American İPA doesn't have 3 diphthongs that ending with schwa such as ɪə,ʊə and eə while British has all of them. For example, phonetic transcription of 'here' is 'hır' in American İPA while it is 'hɪər' in British İPA but when listening American pronunciation of here , l realized that it is pronounced as if there was 'ɪə' in the American pronunciation of it.

Can anybody explain that ?

  • 1
    I suggest you delete your question and re-post it on SE Linguistics, here:link
    – BillJ
    Mar 8, 2021 at 13:26

1 Answer 1


The reason seems to be historical as explained by Nardog in this answer on ELU.

However, most words that end in /r/ in General American English (GAE) usually end in a schwa in Standard Southern British English (SSBE) because SSBE is non-rhotic. 'Non-rhotic' means that only prevocalic (before a vowel) R's are pronounced in SSBE. For example, the R in real is prevocalic, so it's pronounced in British English whereas the R in hear is post-vocalic (after a vowel) and there's no following vowel, so the R in this instance is silent in SSBE. General American English (GAE) on the other hand is rhotic, meaning the R's in all positions are pronounced. So the R in both real and hear are pronounced in GAE.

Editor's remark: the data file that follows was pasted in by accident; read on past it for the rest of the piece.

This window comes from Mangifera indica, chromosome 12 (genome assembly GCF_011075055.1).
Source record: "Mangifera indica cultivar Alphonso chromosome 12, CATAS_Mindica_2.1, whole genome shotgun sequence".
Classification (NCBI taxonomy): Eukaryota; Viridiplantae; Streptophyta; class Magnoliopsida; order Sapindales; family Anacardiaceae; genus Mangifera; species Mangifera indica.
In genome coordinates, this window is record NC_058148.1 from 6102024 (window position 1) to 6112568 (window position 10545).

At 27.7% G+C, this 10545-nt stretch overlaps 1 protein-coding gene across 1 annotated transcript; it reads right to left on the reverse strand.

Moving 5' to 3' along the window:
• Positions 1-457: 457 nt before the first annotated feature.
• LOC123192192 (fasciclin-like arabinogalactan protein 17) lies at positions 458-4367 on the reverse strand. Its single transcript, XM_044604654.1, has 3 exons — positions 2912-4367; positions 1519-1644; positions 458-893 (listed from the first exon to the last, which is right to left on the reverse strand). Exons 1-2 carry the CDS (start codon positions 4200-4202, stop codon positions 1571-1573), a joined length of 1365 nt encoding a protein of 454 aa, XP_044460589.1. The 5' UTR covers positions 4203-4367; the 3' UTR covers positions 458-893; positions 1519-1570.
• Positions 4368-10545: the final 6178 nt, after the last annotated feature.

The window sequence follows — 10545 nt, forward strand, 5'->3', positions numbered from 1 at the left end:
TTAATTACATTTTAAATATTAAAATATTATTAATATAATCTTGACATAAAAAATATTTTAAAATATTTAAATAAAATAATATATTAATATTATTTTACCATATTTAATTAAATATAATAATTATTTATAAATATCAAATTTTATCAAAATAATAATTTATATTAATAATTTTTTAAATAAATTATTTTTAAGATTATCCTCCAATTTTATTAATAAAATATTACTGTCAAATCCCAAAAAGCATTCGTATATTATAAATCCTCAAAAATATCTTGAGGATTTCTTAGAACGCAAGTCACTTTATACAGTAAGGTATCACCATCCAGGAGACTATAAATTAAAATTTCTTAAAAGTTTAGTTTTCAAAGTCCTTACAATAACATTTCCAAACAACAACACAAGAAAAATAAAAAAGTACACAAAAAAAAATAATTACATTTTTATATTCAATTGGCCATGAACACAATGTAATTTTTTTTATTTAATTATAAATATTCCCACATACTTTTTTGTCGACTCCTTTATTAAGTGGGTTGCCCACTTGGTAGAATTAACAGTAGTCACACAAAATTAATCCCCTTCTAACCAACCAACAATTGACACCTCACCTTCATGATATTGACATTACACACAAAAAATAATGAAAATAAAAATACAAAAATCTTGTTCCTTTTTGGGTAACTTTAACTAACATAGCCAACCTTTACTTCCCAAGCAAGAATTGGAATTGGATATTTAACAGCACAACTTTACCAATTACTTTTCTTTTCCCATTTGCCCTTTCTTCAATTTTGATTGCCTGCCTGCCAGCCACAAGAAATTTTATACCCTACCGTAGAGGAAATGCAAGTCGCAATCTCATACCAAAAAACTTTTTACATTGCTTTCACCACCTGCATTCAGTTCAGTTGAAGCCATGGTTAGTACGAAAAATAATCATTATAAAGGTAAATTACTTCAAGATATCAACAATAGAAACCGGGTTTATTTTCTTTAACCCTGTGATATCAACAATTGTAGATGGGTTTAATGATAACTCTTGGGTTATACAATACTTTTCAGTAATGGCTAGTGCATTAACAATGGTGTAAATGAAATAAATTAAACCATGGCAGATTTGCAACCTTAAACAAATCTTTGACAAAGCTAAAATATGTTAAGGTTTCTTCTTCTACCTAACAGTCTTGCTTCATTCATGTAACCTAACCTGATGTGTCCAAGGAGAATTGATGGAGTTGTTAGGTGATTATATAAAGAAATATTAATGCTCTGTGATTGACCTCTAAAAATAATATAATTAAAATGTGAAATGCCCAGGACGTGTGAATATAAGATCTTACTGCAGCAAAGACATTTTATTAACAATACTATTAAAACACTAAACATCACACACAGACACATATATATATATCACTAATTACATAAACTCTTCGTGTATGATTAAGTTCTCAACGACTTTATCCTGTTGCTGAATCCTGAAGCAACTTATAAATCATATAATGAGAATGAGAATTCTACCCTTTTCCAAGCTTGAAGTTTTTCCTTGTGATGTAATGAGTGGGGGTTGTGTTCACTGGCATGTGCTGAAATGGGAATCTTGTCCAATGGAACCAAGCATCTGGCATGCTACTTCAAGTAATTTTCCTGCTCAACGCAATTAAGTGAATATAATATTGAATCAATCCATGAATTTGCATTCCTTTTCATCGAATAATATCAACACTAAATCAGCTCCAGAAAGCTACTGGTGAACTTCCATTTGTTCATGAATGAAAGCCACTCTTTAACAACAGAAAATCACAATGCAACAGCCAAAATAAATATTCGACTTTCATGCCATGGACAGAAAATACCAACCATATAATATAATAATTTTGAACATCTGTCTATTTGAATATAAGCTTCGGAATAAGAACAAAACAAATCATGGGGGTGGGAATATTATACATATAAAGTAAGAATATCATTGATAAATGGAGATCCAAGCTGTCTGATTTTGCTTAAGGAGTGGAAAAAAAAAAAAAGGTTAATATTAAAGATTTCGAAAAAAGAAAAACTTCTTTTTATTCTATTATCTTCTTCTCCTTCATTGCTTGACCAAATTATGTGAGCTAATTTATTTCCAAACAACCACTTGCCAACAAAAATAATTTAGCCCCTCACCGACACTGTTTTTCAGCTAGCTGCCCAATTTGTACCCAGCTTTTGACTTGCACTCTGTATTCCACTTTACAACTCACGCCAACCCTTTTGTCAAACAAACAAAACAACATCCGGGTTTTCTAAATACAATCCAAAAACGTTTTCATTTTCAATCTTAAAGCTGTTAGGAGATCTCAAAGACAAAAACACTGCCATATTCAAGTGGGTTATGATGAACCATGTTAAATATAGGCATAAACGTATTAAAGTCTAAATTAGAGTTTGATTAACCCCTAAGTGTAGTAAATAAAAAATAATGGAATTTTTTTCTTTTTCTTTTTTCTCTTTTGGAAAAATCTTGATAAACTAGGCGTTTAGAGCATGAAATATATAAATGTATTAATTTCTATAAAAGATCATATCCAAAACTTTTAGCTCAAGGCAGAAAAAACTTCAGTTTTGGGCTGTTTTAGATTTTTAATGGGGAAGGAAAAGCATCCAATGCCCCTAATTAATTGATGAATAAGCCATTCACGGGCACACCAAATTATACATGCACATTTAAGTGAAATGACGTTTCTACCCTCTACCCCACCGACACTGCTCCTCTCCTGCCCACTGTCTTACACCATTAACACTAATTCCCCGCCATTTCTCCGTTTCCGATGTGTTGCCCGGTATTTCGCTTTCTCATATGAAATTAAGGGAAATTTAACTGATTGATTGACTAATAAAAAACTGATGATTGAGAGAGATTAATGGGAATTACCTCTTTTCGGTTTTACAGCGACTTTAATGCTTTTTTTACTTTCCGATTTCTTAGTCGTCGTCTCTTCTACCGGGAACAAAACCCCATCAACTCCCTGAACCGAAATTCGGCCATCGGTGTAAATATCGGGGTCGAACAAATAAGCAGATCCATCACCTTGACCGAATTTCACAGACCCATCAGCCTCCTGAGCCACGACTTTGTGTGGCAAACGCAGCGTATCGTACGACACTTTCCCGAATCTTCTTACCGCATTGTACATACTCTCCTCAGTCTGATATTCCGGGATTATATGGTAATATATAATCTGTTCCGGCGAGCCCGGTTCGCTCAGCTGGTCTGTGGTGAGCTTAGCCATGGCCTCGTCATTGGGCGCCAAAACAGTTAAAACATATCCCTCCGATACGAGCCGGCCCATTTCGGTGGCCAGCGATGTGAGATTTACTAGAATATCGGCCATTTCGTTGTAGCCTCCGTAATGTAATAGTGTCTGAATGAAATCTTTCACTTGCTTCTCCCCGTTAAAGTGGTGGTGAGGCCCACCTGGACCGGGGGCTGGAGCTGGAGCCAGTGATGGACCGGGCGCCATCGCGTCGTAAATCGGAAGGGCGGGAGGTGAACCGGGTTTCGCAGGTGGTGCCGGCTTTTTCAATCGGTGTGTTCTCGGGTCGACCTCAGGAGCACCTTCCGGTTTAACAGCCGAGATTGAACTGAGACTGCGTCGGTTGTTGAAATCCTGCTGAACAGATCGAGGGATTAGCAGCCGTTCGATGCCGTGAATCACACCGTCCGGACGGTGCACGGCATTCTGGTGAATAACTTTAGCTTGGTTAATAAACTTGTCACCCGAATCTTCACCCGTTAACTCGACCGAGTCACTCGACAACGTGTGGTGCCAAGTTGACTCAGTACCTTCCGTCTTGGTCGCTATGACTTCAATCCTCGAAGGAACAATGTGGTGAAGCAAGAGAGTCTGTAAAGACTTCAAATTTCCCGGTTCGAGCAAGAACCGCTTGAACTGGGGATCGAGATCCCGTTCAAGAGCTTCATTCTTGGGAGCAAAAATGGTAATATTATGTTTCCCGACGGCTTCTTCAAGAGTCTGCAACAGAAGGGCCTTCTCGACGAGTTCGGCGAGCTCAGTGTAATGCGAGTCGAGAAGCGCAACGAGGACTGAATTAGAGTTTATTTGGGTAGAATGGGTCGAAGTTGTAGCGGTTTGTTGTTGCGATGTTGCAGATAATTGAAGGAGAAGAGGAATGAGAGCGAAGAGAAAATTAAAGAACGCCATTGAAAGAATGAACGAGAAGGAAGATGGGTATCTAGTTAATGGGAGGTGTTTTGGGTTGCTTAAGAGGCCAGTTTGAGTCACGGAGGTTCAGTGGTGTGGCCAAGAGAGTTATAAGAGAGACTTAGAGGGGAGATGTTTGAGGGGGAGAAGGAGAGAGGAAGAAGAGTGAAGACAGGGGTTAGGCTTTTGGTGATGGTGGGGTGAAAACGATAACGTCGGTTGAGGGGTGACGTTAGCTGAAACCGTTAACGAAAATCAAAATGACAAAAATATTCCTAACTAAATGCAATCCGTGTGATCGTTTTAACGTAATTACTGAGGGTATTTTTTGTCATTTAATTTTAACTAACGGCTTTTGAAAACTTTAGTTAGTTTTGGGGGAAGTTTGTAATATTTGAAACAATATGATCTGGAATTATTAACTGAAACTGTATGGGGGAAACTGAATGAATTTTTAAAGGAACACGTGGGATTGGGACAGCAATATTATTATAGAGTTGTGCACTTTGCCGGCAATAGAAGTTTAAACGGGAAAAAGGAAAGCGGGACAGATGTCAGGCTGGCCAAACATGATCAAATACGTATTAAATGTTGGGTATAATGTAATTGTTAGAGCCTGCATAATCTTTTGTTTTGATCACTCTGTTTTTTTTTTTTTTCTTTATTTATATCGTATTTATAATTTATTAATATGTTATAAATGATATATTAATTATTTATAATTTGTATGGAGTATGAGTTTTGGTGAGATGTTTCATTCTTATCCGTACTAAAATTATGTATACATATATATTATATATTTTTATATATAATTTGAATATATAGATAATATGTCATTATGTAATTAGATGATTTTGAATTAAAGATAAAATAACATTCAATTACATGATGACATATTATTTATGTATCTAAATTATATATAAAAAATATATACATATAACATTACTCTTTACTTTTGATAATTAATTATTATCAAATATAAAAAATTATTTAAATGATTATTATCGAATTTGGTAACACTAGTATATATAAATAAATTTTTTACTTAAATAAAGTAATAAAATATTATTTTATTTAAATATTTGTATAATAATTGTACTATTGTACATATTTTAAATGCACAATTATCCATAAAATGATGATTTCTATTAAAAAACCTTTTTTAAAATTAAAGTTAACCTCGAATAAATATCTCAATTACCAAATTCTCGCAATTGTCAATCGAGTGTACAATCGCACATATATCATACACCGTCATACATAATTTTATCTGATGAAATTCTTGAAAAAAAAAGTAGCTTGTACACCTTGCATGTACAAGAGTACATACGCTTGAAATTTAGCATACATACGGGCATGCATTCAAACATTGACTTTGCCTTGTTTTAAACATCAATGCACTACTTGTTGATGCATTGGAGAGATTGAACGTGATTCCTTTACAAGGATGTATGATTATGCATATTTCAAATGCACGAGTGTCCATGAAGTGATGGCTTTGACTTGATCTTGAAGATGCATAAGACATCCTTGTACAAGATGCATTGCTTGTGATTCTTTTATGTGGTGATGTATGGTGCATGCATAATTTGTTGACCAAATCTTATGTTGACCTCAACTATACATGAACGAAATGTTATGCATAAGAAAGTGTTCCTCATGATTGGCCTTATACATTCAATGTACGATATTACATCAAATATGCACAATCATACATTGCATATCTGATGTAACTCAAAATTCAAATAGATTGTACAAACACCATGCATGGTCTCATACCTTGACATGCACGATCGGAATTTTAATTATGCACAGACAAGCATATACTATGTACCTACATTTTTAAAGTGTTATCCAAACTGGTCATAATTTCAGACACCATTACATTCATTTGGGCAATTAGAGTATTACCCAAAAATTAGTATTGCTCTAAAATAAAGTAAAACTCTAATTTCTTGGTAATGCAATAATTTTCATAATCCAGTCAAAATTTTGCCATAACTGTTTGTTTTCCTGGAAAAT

Most of the time SSBE replaces the R with a schwa which in GAE would be pronounced, so better is pronounced /ˈbɛtər/1 in GAE, but /ˈbɛtə/ in SSBE.

The diphthongs /ɪə, ʊə, eə/ mostly occur before an R, and the R is silent in SSBE which gives us /ɪə, ʊə, eə/ in SSBE; however, the R is pronounced in GAE which gives us /ɪər, ʊər, eər/ in GAE (Also read the Wikipedia article on GAE diphthongs).

  1. I used /ˈbɛtər/ for the sake of simplicity.

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